Natural gas prices in the United States have hovered around $2-3 for months now. As crude prices have nosedived, many traders have taken that as a cue to take natural gas further down as well. I believe this thinking to be flawed, and that natural gas prices will rebound over the next year to $4-6 per million btu. Here is why.
What has been driving Natural Gas below $3?
In the 1990s, the prevailing pricing mechanism for natural gas was a 10-1 relationship to WTI oil. This meant that for $50 per barrel, the appropriate natural gas price would be $5 per million btu. This was not so much a hard and fast relationship, more of a rule of thumb. Recently, however, the spread has been more 20-1 than 10-1. Market analysts were convinced that the link between crude oil and natural gas was being strained beyond repair, and that there is no ratio at all.
I disagree with the assertion that there is no link between these two commodities. I also disagree with the existence of the ratio if that ratio is massive like 20-1. Instead, I believe a different ratio is more economically sound when comparing these prices. The burner-tip ratio currently stands at 6-1 and is computed based on the heat content of residual fuel oil vs. natural gas. I will explain this further in another section.
The problem is the ratio had been stretched by technological advances in shale drilling. While crude oil was at its highs of $80-100 per barrel, shale drillers were drilling like crazy. With breakeven costs approaching $50-60 per barrel, they were making a good profit. Where does natural gas come in all this? The same wells that produce shale oil also produce a lot of lighter hydrocarbons like methane. Essentially, shale drilling for oil was also producing natural gas. Instead of burning off the natural gas, they decided to sell it on the open market and get any price it would fetch.
The by-product production of natural gas allowed it to be produced much cheaper than natural gas-only wells would have produced it, and created a national supply glut for natural gas that has persisted for many years. It is this supply glut that has expedited the conversion of much of the industrial and electrical residual fuel oil customers to natural gas.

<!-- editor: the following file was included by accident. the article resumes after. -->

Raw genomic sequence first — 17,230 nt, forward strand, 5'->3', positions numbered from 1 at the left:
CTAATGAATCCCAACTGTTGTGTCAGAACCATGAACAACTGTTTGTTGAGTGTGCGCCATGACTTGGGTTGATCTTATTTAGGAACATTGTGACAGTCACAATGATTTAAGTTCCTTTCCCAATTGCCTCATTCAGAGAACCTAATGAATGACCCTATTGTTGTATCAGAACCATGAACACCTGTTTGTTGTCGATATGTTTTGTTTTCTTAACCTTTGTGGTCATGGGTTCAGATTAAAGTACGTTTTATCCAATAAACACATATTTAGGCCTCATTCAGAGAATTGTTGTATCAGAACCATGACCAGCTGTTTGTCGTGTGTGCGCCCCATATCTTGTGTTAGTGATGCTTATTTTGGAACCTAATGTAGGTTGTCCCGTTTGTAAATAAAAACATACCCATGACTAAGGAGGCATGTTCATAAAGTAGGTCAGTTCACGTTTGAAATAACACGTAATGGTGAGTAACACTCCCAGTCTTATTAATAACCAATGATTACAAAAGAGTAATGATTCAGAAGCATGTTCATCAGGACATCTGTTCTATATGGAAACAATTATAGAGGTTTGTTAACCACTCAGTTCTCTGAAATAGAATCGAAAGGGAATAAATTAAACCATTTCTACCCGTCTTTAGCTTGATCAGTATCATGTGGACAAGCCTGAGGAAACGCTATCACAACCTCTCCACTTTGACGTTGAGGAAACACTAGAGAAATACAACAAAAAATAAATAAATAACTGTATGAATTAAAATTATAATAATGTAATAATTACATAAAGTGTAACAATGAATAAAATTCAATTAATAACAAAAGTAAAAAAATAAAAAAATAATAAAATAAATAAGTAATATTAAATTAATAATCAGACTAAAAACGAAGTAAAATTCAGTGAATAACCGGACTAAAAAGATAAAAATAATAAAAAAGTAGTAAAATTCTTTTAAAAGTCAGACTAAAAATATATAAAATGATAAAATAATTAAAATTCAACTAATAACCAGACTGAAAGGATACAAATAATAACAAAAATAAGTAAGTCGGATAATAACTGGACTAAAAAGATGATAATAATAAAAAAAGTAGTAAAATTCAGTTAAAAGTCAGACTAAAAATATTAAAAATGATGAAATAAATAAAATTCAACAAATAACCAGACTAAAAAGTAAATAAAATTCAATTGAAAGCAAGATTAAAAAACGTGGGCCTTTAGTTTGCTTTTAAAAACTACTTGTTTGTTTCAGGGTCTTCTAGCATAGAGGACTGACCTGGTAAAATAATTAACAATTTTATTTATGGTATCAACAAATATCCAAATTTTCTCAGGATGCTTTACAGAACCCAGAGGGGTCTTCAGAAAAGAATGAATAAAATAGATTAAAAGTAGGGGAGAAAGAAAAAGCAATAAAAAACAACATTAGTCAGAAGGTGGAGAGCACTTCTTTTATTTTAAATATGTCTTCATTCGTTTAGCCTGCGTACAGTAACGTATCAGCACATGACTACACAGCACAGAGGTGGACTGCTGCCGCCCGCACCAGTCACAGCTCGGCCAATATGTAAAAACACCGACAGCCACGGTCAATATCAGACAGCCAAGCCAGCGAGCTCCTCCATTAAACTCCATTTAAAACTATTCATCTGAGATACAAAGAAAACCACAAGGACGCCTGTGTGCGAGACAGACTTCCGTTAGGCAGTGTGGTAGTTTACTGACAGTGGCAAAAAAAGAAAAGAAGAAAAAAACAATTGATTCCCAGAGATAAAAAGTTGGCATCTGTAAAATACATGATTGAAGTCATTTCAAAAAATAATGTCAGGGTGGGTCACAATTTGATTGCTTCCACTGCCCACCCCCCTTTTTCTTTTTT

Natural Gas Will Return to the Burner-Tip Ratio
In the 90s, natural gas prices were driven by demand. The 10-1 ratio was a psychological level that buyers were not willing to allow themselves to cross to the upside, but it was still a great idea to switch over to natural gas due to the environmental and competitive pricing benefits. In the early 2000s, the price of natural gas got more competitive, and the Combined Cycle Gas turbine became more prolific. It became economic to burn residual fuel oil or natural gas and to switch between them based on the price per energy unit. This is where burner-tip became a relevant pricing philosophy.
The energy content of a barrel of crude oil is approximately 5.8 million btu per barrel. Power plants and industrial users can use a more refined energy source like residual fuel oil instead of natural gas. Residual fuel oil is generally priced at 95% of WTI crude prices, and contain 6.28 million btu. In modern fossil fuel burners, plant operators can switch between fuels based whichever commodity is cheaper. This energy differential is the basis of the theory of the burner-tip ratio, since the cheaper of the two commodities based on this ratio will gradually gain more demand as operators switch from the more expensive commodity.
This ratio may not represent a short-run arbitrage opportunity, but it does represent a long-term upper limit to the price of natural gas. At current crude prices, this suggests the long-term level at which substitution of fuels will start eroding demand is at $5-6 per million btu.
Lack of Supply Will Push Prices to the Upper Limit